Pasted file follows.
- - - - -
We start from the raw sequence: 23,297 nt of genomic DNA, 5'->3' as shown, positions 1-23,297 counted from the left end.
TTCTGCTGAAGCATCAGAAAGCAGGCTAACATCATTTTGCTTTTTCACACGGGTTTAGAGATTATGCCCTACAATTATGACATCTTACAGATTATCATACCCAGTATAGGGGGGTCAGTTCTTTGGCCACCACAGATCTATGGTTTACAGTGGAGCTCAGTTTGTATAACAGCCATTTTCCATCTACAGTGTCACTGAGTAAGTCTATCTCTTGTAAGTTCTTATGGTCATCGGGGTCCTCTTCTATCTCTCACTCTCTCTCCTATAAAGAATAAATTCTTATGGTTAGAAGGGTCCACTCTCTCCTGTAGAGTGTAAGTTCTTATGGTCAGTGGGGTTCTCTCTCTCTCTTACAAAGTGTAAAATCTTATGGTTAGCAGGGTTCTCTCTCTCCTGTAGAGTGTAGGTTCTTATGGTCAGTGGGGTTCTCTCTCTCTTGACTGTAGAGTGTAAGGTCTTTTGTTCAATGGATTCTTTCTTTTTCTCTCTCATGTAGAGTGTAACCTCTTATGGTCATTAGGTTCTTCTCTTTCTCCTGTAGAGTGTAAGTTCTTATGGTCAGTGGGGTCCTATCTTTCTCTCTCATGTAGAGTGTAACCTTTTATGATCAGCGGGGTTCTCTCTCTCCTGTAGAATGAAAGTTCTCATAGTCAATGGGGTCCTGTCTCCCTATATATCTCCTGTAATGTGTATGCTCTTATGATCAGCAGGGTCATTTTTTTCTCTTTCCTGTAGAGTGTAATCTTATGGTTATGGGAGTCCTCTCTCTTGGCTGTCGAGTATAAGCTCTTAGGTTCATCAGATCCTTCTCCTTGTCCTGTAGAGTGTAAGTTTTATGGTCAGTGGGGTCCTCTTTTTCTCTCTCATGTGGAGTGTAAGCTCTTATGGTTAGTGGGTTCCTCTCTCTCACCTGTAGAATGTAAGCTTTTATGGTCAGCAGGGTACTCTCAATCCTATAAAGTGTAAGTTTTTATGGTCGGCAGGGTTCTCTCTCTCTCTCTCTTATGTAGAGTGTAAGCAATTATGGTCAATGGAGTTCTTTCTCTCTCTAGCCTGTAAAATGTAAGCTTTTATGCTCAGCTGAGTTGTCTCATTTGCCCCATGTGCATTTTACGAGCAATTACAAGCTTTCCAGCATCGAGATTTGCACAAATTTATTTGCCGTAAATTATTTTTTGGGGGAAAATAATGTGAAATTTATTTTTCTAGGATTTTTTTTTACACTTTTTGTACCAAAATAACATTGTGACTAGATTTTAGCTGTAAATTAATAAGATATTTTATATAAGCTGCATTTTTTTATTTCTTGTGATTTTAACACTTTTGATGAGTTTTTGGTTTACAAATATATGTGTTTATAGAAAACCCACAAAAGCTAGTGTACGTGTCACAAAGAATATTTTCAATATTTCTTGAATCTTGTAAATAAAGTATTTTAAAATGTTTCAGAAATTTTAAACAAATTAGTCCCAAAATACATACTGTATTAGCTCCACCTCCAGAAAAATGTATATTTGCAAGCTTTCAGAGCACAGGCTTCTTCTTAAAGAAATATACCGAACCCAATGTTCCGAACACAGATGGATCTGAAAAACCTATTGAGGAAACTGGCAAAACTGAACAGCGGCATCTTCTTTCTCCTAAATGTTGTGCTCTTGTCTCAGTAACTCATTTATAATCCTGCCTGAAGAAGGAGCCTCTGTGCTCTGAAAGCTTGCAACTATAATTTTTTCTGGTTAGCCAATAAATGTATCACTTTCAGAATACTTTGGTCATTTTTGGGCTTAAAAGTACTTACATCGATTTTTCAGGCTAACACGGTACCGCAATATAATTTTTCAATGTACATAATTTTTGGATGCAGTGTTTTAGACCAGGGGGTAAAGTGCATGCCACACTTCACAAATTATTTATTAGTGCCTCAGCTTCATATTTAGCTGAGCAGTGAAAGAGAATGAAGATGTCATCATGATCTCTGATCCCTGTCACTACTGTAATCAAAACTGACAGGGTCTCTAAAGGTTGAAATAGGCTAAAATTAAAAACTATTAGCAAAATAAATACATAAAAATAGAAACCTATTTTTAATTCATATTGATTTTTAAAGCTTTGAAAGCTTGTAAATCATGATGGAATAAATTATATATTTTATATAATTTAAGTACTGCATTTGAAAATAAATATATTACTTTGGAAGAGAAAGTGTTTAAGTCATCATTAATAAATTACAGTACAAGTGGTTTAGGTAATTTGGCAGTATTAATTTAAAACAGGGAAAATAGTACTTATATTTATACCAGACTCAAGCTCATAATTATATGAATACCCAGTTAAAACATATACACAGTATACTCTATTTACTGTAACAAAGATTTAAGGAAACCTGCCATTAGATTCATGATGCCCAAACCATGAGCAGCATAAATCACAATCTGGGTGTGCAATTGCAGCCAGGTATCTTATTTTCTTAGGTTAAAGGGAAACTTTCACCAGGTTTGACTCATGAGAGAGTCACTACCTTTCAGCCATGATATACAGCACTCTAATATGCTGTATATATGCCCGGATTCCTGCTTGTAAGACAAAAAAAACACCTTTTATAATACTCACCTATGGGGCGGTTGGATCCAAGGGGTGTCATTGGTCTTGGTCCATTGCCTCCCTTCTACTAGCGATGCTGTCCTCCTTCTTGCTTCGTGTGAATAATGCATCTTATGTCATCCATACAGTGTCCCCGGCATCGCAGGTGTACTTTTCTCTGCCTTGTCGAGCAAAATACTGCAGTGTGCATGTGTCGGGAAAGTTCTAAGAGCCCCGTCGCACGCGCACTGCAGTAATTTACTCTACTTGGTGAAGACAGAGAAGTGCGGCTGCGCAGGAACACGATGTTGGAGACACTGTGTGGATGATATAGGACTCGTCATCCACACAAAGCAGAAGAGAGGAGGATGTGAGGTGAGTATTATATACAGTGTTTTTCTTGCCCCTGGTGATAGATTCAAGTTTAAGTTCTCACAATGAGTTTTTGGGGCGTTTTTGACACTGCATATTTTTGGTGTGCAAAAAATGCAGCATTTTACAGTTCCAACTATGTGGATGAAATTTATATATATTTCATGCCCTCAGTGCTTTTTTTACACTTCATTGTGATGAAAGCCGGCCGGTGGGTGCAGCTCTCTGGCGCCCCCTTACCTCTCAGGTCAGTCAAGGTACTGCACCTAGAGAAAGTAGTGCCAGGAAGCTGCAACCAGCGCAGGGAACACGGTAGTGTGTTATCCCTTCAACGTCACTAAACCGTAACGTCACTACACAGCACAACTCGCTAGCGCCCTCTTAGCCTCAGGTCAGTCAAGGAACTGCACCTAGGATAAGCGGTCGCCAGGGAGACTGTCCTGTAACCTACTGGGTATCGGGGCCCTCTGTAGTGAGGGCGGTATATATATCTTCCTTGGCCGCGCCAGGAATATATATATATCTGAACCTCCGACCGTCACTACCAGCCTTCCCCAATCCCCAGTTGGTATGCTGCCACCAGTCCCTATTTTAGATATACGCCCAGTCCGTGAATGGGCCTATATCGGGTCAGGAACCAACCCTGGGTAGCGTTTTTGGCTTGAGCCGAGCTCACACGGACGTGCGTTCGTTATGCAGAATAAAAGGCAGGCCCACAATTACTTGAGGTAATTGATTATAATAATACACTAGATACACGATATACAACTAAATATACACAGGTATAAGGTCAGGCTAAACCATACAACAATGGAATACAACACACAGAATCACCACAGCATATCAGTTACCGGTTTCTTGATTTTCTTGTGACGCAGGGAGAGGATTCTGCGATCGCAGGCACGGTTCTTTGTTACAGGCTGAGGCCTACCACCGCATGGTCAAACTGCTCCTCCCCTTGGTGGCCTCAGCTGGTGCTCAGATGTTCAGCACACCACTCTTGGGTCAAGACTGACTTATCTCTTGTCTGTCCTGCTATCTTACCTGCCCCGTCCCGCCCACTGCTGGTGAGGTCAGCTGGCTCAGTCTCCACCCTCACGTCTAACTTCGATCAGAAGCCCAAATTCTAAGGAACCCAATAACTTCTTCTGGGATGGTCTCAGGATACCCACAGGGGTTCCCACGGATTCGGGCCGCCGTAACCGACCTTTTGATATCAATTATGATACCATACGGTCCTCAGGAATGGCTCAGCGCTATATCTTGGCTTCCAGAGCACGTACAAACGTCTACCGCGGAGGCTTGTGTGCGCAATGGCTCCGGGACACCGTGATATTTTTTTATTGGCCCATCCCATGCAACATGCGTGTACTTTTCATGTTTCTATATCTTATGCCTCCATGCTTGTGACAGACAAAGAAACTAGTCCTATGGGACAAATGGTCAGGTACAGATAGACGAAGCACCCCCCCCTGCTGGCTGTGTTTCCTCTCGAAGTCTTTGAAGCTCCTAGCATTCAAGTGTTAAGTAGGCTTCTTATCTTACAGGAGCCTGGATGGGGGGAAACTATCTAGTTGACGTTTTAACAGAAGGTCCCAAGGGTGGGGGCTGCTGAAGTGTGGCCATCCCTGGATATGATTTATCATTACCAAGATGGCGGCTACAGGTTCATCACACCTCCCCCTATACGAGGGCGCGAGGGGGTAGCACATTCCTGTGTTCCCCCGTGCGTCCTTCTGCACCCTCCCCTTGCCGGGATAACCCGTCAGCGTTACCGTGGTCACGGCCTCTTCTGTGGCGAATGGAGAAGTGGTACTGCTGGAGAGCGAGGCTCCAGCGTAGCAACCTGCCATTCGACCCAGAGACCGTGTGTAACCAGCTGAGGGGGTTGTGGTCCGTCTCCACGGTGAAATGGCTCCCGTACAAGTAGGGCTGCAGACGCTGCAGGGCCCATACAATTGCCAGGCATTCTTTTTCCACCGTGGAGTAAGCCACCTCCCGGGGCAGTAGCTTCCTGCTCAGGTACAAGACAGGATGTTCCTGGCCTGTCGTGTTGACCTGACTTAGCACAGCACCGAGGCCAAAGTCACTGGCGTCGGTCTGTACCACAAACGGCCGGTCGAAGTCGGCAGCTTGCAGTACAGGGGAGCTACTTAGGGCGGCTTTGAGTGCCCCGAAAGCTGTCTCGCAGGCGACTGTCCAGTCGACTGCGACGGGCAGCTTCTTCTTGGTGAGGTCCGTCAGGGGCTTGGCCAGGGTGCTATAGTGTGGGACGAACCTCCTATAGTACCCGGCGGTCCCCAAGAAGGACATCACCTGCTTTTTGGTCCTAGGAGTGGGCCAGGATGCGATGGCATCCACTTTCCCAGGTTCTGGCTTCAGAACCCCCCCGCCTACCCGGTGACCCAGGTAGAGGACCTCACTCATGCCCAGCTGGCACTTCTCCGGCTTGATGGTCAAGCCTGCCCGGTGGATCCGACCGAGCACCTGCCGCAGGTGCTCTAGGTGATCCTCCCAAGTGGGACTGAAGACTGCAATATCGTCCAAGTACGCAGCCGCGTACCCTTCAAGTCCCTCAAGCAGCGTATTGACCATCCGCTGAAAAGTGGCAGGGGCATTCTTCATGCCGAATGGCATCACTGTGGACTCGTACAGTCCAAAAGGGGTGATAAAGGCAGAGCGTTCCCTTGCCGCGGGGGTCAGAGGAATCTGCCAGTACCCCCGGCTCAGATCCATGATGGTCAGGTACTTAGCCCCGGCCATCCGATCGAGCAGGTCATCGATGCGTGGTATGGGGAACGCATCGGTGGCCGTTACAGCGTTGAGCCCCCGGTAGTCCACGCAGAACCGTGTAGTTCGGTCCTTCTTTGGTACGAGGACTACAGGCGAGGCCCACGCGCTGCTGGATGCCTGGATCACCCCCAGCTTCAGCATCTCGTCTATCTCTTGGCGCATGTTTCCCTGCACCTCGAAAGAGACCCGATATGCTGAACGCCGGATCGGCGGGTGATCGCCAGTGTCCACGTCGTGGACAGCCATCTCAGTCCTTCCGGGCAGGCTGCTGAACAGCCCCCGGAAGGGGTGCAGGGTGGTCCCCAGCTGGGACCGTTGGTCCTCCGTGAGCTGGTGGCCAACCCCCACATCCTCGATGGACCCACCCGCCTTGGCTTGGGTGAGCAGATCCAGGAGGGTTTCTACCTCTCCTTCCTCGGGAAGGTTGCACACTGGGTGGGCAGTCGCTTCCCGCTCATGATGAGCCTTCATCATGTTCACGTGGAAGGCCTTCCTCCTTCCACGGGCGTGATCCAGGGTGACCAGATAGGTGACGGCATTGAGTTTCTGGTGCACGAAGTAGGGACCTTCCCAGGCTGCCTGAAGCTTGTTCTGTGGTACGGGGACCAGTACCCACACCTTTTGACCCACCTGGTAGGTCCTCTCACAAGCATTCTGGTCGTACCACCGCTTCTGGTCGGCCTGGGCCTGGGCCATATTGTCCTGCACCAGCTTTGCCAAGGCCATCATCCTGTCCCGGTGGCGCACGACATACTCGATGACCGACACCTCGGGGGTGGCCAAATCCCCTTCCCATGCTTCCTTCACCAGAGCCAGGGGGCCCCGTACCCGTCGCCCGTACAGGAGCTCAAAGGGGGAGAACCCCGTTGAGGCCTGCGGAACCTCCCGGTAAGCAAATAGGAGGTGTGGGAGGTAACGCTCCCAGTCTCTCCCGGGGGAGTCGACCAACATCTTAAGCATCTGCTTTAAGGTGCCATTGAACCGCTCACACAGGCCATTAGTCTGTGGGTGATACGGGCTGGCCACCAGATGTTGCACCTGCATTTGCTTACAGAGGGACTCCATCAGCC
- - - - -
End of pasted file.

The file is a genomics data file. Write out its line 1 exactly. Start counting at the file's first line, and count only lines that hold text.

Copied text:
We start from the raw sequence: 23,297 nt of genomic DNA, 5'->3' as shown, positions 1-23,297 counted from the left end.